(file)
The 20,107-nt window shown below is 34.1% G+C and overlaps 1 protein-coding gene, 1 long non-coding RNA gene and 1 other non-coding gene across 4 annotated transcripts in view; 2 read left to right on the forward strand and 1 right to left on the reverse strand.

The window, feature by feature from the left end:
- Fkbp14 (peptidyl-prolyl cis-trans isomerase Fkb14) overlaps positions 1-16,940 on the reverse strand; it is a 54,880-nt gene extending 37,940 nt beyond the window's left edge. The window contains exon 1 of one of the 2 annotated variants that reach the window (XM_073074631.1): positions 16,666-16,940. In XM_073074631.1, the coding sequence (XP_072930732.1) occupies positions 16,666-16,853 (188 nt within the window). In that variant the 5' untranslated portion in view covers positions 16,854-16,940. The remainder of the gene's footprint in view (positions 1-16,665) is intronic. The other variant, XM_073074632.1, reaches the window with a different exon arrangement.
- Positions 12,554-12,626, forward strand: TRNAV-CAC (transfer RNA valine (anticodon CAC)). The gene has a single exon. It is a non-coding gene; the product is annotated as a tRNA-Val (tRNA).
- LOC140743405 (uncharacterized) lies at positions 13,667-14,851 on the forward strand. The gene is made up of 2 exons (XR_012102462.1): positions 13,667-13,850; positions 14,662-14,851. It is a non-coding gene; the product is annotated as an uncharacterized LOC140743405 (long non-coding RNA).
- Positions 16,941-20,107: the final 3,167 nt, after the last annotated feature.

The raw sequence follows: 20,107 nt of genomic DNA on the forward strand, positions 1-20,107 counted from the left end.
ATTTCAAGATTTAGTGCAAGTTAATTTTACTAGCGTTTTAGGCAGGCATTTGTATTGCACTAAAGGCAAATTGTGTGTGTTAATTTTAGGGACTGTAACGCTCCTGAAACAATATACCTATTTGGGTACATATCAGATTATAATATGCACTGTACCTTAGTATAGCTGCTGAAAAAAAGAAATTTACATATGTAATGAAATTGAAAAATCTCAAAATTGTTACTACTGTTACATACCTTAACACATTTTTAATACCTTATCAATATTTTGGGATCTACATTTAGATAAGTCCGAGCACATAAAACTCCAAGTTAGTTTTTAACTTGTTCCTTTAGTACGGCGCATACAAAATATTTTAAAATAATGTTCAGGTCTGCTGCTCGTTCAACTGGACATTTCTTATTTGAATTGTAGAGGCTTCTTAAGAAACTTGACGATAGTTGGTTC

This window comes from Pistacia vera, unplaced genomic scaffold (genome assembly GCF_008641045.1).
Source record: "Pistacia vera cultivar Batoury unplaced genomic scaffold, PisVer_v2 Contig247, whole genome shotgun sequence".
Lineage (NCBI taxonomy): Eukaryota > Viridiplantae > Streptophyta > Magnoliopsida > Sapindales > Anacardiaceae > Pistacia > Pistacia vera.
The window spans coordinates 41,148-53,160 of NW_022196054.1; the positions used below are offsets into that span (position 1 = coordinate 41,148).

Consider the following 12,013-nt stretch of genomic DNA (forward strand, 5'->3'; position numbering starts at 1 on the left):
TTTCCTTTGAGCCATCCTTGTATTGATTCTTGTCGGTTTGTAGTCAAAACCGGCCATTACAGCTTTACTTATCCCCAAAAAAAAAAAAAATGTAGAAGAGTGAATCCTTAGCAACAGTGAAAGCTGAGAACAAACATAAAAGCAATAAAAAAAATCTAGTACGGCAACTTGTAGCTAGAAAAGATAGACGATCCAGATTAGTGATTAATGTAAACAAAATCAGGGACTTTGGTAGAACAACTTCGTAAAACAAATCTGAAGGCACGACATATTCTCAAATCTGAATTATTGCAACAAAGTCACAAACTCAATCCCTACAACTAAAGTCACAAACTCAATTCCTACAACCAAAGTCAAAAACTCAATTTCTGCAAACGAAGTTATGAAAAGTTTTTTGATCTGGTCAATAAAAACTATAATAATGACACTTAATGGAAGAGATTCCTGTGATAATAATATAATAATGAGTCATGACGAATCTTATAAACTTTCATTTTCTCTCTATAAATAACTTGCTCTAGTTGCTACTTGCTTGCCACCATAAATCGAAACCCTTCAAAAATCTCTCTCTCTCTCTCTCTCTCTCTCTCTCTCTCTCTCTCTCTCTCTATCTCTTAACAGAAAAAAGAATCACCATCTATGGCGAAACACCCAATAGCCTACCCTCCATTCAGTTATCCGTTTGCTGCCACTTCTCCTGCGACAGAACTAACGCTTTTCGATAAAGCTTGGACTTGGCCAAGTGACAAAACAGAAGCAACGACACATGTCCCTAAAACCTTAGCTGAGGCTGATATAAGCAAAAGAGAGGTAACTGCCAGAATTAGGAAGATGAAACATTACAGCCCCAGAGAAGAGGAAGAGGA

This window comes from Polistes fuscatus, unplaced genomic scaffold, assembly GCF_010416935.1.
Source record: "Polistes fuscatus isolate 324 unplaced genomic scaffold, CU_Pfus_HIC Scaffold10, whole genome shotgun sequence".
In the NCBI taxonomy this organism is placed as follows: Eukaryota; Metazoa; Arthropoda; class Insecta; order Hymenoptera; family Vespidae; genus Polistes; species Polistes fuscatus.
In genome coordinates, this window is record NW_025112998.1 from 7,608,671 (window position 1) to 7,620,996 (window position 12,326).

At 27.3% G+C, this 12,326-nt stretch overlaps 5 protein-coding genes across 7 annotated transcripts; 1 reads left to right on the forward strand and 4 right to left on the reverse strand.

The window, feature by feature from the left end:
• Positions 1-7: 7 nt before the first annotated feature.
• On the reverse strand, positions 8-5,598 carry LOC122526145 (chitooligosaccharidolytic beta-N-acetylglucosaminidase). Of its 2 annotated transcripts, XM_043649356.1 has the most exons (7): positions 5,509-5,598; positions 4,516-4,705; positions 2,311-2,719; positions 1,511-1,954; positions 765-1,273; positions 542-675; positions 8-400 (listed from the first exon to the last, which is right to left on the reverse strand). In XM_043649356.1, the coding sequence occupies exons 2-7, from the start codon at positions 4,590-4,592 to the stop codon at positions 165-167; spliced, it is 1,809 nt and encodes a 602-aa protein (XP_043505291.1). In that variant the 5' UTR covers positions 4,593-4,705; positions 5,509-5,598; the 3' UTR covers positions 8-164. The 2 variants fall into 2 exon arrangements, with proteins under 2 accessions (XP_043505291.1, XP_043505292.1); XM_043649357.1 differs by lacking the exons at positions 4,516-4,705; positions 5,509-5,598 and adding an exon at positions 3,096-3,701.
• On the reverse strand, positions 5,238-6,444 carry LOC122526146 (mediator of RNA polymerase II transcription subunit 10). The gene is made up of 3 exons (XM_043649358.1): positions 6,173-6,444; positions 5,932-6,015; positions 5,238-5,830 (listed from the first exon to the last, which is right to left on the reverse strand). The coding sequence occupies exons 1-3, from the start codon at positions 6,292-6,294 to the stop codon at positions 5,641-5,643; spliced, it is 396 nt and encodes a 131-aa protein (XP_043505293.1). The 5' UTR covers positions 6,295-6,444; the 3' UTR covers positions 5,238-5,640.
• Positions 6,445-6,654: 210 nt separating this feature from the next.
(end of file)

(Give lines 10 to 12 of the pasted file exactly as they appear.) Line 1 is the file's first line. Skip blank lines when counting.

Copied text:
Source record: "Pistacia vera cultivar Batoury unplaced genomic scaffold, PisVer_v2 Contig247, whole genome shotgun sequence".
Lineage (NCBI taxonomy): Eukaryota > Viridiplantae > Streptophyta > Magnoliopsida > Sapindales > Anacardiaceae > Pistacia > Pistacia vera.
The window spans coordinates 41,148-53,160 of NW_022196054.1; the positions used below are offsets into that span (position 1 = coordinate 41,148).